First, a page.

Between this blog and my previous one, Professor Damian’s Public Domain Treasure Chest, I’ve been writing about movies for quite a while now. Because of that, there are a lot of posts that have simply gotten lost to the mists of time. So, I figured I’d use the idea of “Throwback Thursday” to spotlight some of those older posts, re-presenting them pretty much exactly as they first appeared except for updating links where necessary or possible, and doing just a bit of re-formatting to help them fit better into the style of this blog. Hope you enjoy these looks back.
This post first ran on the Treasure Chest back on Feb 24, 2011.
Holy Ghost People – This Spirit Does More Than Just Walk
Hiya kiddies! So this week we move from the fun of the old dark house mystery The Ghost Walks to a completely different kind of spirit with a completely different effect on people, and also a completely different kind of film.
Holy Ghost People is a documentary film released in 1967 which not only chronicles a Pentacostal Christian service taking place in Scrabble Creek, West Virginia, but also includes interviews with many of the participants within the service. Throughout the film we see the participants engaged not only in prayers, preaching, and singing, but also in activities such as speaking in tongues, healing through the laying of hands, and snake handling.
Beginning with a descriptive narration as we drive into town, which serves as set-up to what we are about to see, director Peter Adair soon steps back and lets his subject begin to speak for themselves. We never see the director himself on film, nor do we hear him directly ask his subjects any questions, as he seems satisfied simply to let them tell their own stories. Even when we move to the service, Adair seems content to simply let his cameras roll, never interrupting the service nor adding any additional narration. This is not to suggest that the presence of the cameras and the film makers is completely unobtrusive. Mention is made at various times of their presence, especially as the service begins, and there are certainly moments when the subjects cannot help but be aware that they are being filmed, and there are certainly timesxand shots that make the viewer question whether certain actions and reactions are not being done because the participants know that the cameras have turned to them. For the most part, however, especially as the service continues into its more outre moments and the congregation seems to become more and more swept up in the fervor of the moment, Adair seems willing to trust not only his subjects, but his audience, allowing any judgments on his part to be made only through scene selection and editing and leaving the final verdict on what actually is or is not happening to the viewer.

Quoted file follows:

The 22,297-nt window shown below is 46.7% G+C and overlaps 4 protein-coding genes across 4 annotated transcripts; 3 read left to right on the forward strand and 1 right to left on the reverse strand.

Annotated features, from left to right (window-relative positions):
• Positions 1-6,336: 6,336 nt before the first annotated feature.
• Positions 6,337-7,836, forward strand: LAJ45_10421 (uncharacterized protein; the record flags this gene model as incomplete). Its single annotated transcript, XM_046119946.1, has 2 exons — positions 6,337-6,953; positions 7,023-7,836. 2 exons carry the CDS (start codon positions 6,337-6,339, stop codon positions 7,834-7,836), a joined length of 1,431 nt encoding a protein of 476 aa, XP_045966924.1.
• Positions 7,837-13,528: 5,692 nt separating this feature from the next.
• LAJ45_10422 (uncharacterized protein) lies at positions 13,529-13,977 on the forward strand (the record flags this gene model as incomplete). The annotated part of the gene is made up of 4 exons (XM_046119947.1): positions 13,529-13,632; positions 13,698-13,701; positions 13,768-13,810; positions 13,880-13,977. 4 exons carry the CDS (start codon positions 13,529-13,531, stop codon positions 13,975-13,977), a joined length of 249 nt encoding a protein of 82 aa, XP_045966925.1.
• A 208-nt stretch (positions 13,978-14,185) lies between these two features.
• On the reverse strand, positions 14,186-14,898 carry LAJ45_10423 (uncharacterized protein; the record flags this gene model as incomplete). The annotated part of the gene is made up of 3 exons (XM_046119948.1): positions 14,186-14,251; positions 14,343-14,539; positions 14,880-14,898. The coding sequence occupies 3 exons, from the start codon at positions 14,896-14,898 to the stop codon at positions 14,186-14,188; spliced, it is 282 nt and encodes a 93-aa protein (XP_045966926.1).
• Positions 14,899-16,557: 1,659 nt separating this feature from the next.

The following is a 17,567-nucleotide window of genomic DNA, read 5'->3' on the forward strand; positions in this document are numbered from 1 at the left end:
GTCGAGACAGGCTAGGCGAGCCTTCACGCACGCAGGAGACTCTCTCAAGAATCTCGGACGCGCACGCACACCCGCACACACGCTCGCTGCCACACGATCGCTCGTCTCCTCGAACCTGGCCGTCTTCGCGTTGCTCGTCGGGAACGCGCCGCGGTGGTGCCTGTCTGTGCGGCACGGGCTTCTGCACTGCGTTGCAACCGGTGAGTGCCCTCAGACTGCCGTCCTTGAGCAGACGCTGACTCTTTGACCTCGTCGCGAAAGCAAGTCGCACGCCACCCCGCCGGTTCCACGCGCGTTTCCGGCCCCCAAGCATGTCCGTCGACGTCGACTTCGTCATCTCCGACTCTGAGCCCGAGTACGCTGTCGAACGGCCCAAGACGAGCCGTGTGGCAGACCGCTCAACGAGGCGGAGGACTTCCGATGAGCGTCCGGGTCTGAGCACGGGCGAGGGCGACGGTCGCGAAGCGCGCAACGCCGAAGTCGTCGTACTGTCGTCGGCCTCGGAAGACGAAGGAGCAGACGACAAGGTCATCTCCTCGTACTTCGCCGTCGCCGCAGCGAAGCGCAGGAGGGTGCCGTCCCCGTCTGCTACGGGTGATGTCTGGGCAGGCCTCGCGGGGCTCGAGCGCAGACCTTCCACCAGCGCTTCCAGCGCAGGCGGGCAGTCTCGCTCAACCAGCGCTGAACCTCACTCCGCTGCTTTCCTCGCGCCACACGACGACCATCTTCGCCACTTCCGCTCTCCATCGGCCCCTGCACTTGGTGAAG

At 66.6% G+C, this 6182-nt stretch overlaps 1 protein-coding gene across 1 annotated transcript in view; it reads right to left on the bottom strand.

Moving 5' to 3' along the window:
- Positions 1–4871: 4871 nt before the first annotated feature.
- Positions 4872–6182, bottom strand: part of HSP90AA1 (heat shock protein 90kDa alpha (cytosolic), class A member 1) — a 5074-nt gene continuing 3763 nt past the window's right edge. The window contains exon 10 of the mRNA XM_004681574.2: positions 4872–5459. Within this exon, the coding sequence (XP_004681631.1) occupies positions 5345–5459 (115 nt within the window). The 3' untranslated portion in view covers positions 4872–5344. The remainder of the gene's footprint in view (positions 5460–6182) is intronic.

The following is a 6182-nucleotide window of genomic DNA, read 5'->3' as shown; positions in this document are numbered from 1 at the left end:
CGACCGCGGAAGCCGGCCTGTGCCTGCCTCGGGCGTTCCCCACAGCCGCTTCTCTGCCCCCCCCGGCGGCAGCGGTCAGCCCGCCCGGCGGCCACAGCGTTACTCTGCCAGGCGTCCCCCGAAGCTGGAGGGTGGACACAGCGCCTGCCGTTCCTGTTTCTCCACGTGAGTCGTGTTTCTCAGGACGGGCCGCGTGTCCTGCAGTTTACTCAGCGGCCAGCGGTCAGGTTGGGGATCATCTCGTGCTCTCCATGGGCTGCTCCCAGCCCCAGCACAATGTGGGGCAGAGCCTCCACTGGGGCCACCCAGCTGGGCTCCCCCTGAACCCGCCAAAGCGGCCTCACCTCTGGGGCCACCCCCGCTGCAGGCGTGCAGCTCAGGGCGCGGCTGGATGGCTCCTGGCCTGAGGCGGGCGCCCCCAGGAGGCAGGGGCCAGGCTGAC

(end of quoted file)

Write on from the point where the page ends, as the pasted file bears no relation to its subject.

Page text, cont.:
Fortunately for us, this rather fascinating documentary has fallen into the public domain, and I have embedded the first part of it for you below. The other parts can also be found on YouTube or the entire film can be see as a whole or downloaded for free at the Internet Archive (click here for the link). As far as I can tell, the film has yet to receive a proper release on DVD.
Ok, so here we go with the skinny:
Title: Holy Ghost People
Release Date: 1967
Running Time: 53 min.
Black and White
Directed by: Peter Adair
Produced by: Blair Boyd
Released by: Thistle Films
Until next time, Happy Treasure Hunting,